The Connecticut Superior Court recently awarded summary judgment in favor of an insurer on an uninsured motorist claim involving a pedestrian who threw a bottle at the automobile driven by the plaintiff, injuring the plaintiff in the process. Gildersleeve v. Travelers Home and Marine Ins. Co., CV-08-5024259 (Conn. Super. December 29, 2009).
According to the opinion of the court, the following facts are undisputed. The Plaintiff was driving down a one way street when he encountered another vehicle stopped in the road, the driver of which was conversing with a pedestrian. The plaintiff honked the horn in his vehicle, and the unknown driver of the stopped vehicle pulled over. Then, as the plaintiff attempted to pass the other vehicle, the pedestrian threw a glass bottle toward the plaintiff’s vehicle, which broke the vehicle’s window and hit the plaintiff in the face, causing him injury.
The plaintiff made an uninsured motorist claim with the defendant insurer, who provided the plaintiff with uninsured motorist coverage. The insurer denied the claim on the basis that the plaintiff’s injuries did not arise from the operation or use of an uninsured motor vehicle as required by the insurance policy. The plaintiff then filed a lawsuit against the insurer, and the insurer moved for summary judgment.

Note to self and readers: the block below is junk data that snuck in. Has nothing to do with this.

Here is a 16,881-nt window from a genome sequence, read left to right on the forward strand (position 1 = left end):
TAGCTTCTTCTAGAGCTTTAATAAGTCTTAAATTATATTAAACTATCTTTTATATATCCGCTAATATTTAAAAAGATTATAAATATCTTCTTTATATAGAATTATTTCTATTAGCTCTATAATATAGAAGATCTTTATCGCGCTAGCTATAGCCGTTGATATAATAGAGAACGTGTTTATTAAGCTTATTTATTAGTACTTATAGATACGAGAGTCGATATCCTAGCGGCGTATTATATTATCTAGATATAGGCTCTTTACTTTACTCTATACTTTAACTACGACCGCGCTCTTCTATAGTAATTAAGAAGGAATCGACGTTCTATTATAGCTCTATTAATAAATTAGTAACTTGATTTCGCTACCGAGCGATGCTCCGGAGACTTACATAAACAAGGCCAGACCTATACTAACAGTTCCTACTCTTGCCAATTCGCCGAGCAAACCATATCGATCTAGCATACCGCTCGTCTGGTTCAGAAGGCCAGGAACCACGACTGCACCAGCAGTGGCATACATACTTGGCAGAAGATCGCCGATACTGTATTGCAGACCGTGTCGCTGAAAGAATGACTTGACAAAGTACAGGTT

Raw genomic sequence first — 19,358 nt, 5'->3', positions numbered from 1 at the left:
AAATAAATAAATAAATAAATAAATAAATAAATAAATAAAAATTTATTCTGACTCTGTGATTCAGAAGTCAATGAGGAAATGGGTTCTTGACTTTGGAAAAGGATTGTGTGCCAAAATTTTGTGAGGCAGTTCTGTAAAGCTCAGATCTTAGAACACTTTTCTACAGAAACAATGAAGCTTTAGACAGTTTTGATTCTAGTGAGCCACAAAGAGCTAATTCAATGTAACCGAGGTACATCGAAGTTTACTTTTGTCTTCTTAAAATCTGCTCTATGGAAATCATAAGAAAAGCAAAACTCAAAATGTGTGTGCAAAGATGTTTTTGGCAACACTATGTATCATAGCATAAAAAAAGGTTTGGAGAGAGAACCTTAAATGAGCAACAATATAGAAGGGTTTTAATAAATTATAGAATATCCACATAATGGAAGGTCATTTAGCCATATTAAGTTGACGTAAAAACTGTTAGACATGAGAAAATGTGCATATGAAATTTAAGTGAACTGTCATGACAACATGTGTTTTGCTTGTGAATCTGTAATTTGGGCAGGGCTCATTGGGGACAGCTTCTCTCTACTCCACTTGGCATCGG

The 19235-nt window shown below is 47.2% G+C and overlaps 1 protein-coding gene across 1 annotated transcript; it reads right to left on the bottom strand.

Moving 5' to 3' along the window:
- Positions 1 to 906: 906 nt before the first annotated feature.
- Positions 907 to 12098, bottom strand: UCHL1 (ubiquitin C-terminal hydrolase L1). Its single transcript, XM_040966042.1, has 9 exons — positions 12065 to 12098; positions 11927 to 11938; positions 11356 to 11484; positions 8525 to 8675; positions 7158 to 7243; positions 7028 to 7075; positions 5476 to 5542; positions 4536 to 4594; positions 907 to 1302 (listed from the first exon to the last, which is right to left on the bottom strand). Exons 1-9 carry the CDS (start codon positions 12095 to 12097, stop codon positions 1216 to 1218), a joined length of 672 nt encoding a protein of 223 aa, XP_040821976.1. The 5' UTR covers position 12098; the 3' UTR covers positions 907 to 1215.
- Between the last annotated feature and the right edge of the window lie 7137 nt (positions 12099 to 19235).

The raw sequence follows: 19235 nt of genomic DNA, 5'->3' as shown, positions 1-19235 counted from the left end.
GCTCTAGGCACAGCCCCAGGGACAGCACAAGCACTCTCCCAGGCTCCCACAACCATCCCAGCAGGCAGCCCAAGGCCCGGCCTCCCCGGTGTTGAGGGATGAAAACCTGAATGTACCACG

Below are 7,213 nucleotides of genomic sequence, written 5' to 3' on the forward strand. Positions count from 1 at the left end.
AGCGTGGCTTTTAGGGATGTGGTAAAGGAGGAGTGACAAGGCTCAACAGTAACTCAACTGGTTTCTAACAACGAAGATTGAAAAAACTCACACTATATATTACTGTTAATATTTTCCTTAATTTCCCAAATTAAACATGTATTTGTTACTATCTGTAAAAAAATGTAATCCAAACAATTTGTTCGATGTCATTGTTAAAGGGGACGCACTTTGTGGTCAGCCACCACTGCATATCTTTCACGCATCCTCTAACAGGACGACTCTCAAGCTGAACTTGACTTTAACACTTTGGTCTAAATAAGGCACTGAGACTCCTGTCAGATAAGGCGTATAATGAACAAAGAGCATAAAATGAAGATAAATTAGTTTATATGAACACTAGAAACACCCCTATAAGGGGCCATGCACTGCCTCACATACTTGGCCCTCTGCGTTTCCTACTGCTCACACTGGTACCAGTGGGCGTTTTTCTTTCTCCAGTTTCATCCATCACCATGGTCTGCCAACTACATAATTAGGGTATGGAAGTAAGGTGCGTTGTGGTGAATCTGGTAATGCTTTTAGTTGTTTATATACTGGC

The court granted the insurer’s motion for summary judgment. The court based its decision on the fact that “the alleged tort-feasor is not the driver of the uninsured motor vehicle and there is no evidence of a connection between the uninsured vehicle and the plaintiff’s injury.” “Further,” the court continued, “the requirements of the insurance policy in this case mandate that payments of uninsured motorist coverage be made as a result of the ‘use’ and ‘operation’ of the uninsured vehicle, not of the plaintiff’s vehicle.”
A copy of the decision is available here.